The difference between beet crops planted early into moisture or later into a dry April seed-bed is still marked. Thankfully in this part of the world the majority were in early, have never looked back, and have now fully covered the ground. Dry conditions seem to have reduced mobility and therefore efficacy of neonicotinoid seed treatments, with more leaf miner damage than usual apparent at this stage. Check for eggs on the undersides of leaves for an indication of the pressure crops may be under and to allow the planning of an insecticide, tank mix with fungicide applications.
Timing of the first fungicide in beet will, as always, be a balancing act – application before the 10-leaf stage can have a detrimental effect on yield – however, there can be a yield benefit from applying before disease is present in the crop. Black bean aphid can be found hidden in the centres of many plants, but colonies will tend to collapse with the aid of natural predators, so the decision to apply an insecticide should only be made if the crop is weak and feeding pressure high.
Pressure from black bean aphid is certainly higher than it has been for several years in bean crops (see right). Some have required two insecticides to control the large numbers of colonies; application can also be an opportunity to target bruchid beetle if the timings come together. At this stage, crops that have received a programme of magnesium and manganese treatments stand out as looking particularly well. Downy mildew remains a threat; bear in mind that spring crops are more susceptible and that the disease can suddenly appear even at this later stage.
Our vining pea crops have generally not required any post-emergence weed control, despite conditions not being particularly favourable for pre-em efficacy. Some crops have had an early insecticide due to incredibly high populations of pea aphid.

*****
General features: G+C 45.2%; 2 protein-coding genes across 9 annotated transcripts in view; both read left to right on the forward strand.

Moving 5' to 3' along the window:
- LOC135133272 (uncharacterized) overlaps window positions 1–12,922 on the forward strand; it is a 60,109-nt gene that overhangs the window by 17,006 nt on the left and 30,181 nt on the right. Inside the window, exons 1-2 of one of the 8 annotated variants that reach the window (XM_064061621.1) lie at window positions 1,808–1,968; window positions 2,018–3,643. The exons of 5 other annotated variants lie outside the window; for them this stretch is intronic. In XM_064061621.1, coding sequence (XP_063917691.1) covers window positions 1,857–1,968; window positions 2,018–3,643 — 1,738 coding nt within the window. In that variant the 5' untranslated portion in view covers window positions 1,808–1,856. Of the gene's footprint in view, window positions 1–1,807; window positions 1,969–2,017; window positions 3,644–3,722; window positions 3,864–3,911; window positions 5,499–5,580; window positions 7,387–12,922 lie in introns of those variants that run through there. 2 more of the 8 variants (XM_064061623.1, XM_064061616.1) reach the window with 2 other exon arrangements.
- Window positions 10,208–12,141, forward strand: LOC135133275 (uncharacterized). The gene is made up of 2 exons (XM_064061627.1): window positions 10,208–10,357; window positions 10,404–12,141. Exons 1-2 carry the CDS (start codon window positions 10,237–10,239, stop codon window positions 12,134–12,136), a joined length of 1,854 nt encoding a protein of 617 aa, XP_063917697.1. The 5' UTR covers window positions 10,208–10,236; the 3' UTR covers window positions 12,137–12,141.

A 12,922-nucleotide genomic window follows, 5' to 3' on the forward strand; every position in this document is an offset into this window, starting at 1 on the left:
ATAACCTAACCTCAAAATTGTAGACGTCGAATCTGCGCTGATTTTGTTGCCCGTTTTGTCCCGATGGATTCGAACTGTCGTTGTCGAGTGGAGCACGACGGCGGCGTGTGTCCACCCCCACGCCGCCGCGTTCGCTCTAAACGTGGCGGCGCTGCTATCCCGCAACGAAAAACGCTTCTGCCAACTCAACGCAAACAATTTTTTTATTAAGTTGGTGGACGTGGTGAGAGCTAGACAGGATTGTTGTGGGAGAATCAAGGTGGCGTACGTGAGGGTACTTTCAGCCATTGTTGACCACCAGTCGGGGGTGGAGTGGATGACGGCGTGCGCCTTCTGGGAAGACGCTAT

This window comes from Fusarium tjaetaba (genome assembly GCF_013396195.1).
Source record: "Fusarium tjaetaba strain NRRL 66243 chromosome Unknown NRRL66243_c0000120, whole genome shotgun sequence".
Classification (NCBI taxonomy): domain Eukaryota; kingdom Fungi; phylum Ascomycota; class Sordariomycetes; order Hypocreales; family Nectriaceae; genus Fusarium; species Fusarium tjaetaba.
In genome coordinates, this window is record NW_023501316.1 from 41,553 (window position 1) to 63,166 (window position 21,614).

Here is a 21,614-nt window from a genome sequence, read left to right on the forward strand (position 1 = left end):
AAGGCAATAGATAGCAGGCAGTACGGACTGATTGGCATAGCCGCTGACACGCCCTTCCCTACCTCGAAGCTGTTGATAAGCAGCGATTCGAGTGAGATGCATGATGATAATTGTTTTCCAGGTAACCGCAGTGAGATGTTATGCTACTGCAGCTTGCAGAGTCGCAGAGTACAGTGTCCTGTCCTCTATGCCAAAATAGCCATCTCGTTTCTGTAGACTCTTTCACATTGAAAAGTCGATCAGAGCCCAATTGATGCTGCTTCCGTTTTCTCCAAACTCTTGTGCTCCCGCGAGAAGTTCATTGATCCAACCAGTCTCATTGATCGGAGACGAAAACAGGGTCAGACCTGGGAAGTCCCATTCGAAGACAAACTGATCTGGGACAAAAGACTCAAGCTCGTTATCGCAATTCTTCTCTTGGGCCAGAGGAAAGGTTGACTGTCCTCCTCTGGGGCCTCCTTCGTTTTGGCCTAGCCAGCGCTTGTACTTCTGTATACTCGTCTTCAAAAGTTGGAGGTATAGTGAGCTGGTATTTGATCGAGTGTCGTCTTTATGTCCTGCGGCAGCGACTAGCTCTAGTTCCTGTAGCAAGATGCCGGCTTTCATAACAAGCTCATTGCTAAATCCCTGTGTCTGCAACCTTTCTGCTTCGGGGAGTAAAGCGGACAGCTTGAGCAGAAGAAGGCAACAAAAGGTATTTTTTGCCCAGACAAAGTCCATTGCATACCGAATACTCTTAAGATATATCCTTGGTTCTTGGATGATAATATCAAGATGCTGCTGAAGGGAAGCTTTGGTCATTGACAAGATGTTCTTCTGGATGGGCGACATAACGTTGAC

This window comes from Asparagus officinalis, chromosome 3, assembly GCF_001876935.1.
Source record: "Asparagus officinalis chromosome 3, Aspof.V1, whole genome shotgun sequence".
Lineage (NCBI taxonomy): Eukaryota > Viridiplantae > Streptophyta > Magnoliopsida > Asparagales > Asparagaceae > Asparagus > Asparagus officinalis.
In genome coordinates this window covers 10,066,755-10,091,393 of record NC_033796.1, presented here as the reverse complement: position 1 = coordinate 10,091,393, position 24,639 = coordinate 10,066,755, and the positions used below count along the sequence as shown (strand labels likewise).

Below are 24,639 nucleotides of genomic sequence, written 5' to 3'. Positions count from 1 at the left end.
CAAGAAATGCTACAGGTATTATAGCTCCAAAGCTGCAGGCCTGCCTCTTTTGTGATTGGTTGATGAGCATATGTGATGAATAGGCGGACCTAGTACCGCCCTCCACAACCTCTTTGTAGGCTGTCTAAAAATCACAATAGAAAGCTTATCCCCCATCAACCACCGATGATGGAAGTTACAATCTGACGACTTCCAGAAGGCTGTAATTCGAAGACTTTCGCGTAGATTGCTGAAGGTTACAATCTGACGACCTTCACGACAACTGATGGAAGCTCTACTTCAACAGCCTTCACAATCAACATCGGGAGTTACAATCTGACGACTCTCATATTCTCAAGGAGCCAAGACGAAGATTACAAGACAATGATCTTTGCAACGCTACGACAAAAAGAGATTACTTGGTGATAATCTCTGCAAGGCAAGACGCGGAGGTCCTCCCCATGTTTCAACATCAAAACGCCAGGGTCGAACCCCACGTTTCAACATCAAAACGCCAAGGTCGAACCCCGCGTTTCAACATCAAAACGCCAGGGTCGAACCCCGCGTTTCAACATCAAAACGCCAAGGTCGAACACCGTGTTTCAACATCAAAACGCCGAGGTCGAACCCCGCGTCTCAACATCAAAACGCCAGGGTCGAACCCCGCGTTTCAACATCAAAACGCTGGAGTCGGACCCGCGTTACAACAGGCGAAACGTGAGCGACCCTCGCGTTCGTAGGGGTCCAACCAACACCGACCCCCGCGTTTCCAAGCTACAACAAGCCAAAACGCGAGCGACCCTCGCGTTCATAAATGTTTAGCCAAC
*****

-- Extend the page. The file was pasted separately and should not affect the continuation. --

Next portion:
Whilst it can be convenient to apply pod sealant materials to oilseed rape crops in a tank mix with a desiccant, application at this earlier stage while pods are still green and supple gives maximum benefit from the product and also moves plants around tramlines, reducing pod shatter from the sprayer when desiccants are applied.
Where crops are even and weed free, natural deciccation will save cost and reduce crop damage from travelling. However this choice requires bravery as harvest timing will be less predictable and very likely delayed. Glyphosate requires patience – it is not a true desiccant, but works by inhibiting amino acid synthesis thus starving the plant. Glyphosate always needs a water conditioner and if difficult weeds are present an adjuvant will better aid their control. Diquat is a true desiccant, working by damaging cell membranes, and therefore needs good coverage and higher water volumes for optimum efficacy. It will be most useful in crops that have more weed pressure or that have lodged.